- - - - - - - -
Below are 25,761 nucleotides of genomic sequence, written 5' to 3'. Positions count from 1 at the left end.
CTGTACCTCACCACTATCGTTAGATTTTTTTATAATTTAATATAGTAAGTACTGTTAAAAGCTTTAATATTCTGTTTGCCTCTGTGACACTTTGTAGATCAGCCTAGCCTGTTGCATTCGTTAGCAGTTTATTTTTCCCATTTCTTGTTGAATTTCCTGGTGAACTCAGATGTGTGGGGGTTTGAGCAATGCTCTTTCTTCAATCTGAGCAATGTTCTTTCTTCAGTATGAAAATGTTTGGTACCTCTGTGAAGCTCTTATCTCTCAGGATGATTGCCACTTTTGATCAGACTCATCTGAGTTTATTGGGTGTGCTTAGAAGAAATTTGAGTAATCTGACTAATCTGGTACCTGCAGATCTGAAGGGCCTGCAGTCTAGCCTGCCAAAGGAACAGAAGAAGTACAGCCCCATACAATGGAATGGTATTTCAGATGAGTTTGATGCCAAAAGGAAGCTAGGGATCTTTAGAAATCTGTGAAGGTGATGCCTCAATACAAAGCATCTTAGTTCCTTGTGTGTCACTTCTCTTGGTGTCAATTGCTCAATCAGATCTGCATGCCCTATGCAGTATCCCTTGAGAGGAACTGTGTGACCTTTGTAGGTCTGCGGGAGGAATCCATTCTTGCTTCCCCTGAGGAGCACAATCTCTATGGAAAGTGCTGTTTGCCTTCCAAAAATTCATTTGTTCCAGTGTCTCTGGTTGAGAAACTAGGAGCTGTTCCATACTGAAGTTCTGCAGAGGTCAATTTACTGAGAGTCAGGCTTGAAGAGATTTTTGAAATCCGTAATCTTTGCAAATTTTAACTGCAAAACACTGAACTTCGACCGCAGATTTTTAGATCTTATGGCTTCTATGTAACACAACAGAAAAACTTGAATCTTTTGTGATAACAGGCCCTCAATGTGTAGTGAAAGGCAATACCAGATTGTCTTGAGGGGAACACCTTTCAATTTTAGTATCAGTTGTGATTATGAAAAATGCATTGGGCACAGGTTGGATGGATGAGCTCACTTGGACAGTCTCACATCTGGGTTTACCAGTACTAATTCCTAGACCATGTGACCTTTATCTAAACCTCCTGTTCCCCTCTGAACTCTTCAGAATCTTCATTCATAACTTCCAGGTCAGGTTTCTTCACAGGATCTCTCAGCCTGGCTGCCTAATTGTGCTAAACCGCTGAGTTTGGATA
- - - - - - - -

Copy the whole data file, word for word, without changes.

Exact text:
Below are 25,761 nucleotides of genomic sequence, written 5' to 3'. Positions count from 1 at the left end.
CTGTACCTCACCACTATCGTTAGATTTTTTTATAATTTAATATAGTAAGTACTGTTAAAAGCTTTAATATTCTGTTTGCCTCTGTGACACTTTGTAGATCAGCCTAGCCTGTTGCATTCGTTAGCAGTTTATTTTTCCCATTTCTTGTTGAATTTCCTGGTGAACTCAGATGTGTGGGGGTTTGAGCAATGCTCTTTCTTCAATCTGAGCAATGTTCTTTCTTCAGTATGAAAATGTTTGGTACCTCTGTGAAGCTCTTATCTCTCAGGATGATTGCCACTTTTGATCAGACTCATCTGAGTTTATTGGGTGTGCTTAGAAGAAATTTGAGTAATCTGACTAATCTGGTACCTGCAGATCTGAAGGGCCTGCAGTCTAGCCTGCCAAAGGAACAGAAGAAGTACAGCCCCATACAATGGAATGGTATTTCAGATGAGTTTGATGCCAAAAGGAAGCTAGGGATCTTTAGAAATCTGTGAAGGTGATGCCTCAATACAAAGCATCTTAGTTCCTTGTGTGTCACTTCTCTTGGTGTCAATTGCTCAATCAGATCTGCATGCCCTATGCAGTATCCCTTGAGAGGAACTGTGTGACCTTTGTAGGTCTGCGGGAGGAATCCATTCTTGCTTCCCCTGAGGAGCACAATCTCTATGGAAAGTGCTGTTTGCCTTCCAAAAATTCATTTGTTCCAGTGTCTCTGGTTGAGAAACTAGGAGCTGTTCCATACTGAAGTTCTGCAGAGGTCAATTTACTGAGAGTCAGGCTTGAAGAGATTTTTGAAATCCGTAATCTTTGCAAATTTTAACTGCAAAACACTGAACTTCGACCGCAGATTTTTAGATCTTATGGCTTCTATGTAACACAACAGAAAAACTTGAATCTTTTGTGATAACAGGCCCTCAATGTGTAGTGAAAGGCAATACCAGATTGTCTTGAGGGGAACACCTTTCAATTTTAGTATCAGTTGTGATTATGAAAAATGCATTGGGCACAGGTTGGATGGATGAGCTCACTTGGACAGTCTCACATCTGGGTTTACCAGTACTAATTCCTAGACCATGTGACCTTTATCTAAACCTCCTGTTCCCCTCTGAACTCTTCAGAATCTTCATTCATAACTTCCAGGTCAGGTTTCTTCACAGGATCTCTCAGCCTGGCTGCCTAATTGTGCTAAACCGCTGAGTTTGGATA